Beam said it is important to know the priority of projects for the next 10 years because the SBA reviews the CEFP when it receives applications for funding.
“You have to do it in a list of your highest priority to your lowest priority,” Beam said. “You may say you want to do something with the high school – or you may want to do something with Marlinton Elementary School – whatever is number one on that list is what SBA looks at when you go to them for money.”
The committee formation will begin in the summer or early fall, and the community will be advised as to when the meetings will be held.
Beam also gave an update on the school calendar, and said there have been only three snow days so far, which will not affect the last day of school.
“This is our third snow day and with the new laws that are in effect – since we have extra time in our day for instruction – we do not have to make up the first five snow days,” he said. “It’s called accrued time and so that’s built into our schedules. Then the next five days – we have a snow packet program and we have reminded the teachers to have the snow packets ready because you never know when you’re going to get a week off because of bad weather.”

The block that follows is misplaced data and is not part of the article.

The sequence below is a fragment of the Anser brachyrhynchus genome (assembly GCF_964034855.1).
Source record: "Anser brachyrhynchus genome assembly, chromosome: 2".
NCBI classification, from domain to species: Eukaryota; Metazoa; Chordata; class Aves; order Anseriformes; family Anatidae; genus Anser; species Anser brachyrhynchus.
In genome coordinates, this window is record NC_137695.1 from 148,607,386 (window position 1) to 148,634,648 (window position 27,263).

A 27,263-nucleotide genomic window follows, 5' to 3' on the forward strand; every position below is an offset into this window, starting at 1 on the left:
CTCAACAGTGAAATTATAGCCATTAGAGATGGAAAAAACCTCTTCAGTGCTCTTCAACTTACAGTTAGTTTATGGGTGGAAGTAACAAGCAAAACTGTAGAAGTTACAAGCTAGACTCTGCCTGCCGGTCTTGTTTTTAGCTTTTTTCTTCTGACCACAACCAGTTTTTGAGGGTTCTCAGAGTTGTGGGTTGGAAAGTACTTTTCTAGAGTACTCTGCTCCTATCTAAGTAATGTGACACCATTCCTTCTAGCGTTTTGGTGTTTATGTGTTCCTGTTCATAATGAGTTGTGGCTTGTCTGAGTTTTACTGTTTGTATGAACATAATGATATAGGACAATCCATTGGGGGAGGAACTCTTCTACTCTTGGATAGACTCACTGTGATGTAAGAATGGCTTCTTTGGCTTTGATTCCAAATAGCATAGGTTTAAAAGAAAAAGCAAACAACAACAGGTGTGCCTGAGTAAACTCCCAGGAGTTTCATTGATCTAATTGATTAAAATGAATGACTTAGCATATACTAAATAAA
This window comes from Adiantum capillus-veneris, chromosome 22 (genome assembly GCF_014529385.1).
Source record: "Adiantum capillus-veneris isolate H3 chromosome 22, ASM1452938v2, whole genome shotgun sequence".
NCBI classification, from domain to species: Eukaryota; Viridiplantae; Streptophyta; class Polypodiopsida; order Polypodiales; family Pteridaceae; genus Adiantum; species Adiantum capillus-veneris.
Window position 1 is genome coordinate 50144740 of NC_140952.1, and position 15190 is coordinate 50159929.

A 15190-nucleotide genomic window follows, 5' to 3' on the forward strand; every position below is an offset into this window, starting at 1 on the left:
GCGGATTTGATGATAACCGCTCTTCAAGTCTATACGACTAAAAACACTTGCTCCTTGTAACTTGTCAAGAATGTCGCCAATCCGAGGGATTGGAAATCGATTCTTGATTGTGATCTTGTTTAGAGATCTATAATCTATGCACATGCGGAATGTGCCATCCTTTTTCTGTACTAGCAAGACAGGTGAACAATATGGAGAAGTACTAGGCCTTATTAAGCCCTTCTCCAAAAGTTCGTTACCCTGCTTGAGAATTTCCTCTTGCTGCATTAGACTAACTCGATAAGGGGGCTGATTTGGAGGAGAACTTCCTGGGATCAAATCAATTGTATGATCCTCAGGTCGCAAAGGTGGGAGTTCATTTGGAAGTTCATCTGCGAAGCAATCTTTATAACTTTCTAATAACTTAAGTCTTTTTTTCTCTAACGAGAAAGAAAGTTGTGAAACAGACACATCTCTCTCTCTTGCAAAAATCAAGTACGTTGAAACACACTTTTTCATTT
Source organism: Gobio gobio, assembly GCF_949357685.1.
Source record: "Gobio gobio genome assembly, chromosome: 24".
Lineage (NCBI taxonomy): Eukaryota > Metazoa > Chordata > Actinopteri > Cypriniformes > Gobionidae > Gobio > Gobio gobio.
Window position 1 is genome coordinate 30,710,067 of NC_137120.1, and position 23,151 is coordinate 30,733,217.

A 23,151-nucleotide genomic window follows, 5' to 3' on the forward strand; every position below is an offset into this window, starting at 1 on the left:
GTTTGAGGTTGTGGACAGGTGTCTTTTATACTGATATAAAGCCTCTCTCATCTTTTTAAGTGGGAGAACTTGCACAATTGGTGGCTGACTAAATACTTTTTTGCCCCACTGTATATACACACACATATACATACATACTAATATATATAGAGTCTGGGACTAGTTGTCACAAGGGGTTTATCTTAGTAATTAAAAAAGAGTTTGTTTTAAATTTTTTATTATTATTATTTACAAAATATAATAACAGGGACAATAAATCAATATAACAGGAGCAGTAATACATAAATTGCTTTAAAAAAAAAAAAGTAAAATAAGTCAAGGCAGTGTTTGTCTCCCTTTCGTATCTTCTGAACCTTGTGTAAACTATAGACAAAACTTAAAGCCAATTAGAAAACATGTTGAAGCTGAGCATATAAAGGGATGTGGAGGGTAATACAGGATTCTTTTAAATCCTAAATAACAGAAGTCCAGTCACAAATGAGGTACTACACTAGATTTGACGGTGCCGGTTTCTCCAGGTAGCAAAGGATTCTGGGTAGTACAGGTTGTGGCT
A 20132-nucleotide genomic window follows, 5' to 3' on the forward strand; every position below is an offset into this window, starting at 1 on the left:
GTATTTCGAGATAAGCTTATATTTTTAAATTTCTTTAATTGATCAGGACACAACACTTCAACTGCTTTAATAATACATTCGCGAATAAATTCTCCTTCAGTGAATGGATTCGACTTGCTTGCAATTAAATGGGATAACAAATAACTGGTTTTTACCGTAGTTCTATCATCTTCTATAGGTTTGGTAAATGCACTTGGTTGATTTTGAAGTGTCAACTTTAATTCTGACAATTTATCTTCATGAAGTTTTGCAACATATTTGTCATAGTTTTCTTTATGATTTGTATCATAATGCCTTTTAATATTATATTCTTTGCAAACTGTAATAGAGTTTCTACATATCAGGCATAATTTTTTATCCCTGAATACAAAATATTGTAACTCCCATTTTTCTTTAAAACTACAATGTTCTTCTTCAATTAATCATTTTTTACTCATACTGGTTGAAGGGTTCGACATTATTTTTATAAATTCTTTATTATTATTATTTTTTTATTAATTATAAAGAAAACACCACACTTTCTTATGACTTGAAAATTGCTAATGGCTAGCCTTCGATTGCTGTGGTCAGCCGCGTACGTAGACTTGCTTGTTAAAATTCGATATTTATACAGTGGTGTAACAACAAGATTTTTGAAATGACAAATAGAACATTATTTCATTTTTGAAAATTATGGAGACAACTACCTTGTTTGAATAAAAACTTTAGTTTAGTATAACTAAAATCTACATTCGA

Each snow day after the first 10 will have to be made up later in the year. As it stands now, the calendar will remain the same and the last day of instruction is May 21.
Beam said the calendar has gone through a lot of changes in the past few years, but he feels confident that the current calendar is the best the system has had in a while. He is currently working on the school calendar for 2019-2020 and said he will send out a survey to get suggestions for the calendar before it is approved.
There will also be two public hearings about the calendar – Mondays, February 11 and February 25, at 5:30 p.m., – prior to the regular board meetings, at the board of education conference room in Buckeye.